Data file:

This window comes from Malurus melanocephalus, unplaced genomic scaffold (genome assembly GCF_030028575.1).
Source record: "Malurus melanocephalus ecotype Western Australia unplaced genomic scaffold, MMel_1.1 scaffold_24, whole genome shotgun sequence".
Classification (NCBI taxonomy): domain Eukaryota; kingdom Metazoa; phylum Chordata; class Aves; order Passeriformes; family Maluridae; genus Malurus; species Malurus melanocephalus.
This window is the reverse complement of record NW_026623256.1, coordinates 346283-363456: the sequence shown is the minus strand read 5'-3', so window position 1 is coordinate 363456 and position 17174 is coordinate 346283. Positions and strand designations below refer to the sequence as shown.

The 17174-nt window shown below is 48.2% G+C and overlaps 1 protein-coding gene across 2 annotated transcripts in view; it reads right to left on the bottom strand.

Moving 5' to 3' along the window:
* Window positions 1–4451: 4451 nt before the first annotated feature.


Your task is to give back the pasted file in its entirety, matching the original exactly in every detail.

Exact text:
This window comes from Malurus melanocephalus, unplaced genomic scaffold (genome assembly GCF_030028575.1).
Source record: "Malurus melanocephalus ecotype Western Australia unplaced genomic scaffold, MMel_1.1 scaffold_24, whole genome shotgun sequence".
Classification (NCBI taxonomy): domain Eukaryota; kingdom Metazoa; phylum Chordata; class Aves; order Passeriformes; family Maluridae; genus Malurus; species Malurus melanocephalus.
This window is the reverse complement of record NW_026623256.1, coordinates 346283-363456: the sequence shown is the minus strand read 5'-3', so window position 1 is coordinate 363456 and position 17174 is coordinate 346283. Positions and strand designations below refer to the sequence as shown.

The 17174-nt window shown below is 48.2% G+C and overlaps 1 protein-coding gene across 2 annotated transcripts in view; it reads right to left on the bottom strand.

Moving 5' to 3' along the window:
* Window positions 1–4451: 4451 nt before the first annotated feature.